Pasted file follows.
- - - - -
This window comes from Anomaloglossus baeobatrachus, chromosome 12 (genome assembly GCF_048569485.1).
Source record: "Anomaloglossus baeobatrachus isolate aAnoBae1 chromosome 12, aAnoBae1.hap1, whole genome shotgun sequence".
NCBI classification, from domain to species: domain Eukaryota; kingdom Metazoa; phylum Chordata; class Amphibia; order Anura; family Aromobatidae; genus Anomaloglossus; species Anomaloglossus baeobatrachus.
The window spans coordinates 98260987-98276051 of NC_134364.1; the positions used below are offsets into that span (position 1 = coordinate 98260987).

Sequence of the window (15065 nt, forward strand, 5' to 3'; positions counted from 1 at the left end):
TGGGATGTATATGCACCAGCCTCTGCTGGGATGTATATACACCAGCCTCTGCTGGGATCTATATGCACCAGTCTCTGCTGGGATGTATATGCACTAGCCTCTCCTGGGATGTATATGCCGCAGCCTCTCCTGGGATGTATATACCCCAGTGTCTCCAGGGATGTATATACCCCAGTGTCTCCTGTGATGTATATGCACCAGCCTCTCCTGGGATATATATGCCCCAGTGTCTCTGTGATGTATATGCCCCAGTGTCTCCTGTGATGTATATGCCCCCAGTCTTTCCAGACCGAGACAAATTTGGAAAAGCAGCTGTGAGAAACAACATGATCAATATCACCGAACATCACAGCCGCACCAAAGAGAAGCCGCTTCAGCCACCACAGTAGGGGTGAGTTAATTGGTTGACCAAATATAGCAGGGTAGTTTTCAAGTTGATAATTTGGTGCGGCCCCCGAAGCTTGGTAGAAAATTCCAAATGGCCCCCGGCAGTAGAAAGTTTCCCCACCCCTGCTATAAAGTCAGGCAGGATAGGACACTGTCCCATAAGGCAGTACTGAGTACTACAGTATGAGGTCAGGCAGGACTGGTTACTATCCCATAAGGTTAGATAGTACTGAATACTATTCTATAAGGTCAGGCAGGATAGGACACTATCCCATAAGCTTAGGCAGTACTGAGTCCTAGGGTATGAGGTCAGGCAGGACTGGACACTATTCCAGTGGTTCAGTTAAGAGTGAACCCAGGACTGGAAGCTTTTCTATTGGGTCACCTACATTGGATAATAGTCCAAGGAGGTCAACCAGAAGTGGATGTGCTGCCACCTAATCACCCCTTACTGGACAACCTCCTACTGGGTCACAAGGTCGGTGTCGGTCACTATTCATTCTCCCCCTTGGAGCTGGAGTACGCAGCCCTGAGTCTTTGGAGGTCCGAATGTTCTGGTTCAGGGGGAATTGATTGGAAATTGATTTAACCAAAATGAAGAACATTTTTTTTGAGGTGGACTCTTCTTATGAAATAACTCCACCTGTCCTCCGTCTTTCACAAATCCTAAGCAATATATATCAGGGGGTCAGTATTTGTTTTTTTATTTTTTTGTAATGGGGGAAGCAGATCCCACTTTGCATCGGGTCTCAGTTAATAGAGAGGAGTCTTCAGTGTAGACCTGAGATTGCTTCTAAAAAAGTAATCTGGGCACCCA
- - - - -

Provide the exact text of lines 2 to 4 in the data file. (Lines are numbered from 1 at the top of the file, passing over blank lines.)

Source record: "Anomaloglossus baeobatrachus isolate aAnoBae1 chromosome 12, aAnoBae1.hap1, whole genome shotgun sequence".
NCBI classification, from domain to species: domain Eukaryota; kingdom Metazoa; phylum Chordata; class Amphibia; order Anura; family Aromobatidae; genus Anomaloglossus; species Anomaloglossus baeobatrachus.
The window spans coordinates 98260987-98276051 of NC_134364.1; the positions used below are offsets into that span (position 1 = coordinate 98260987).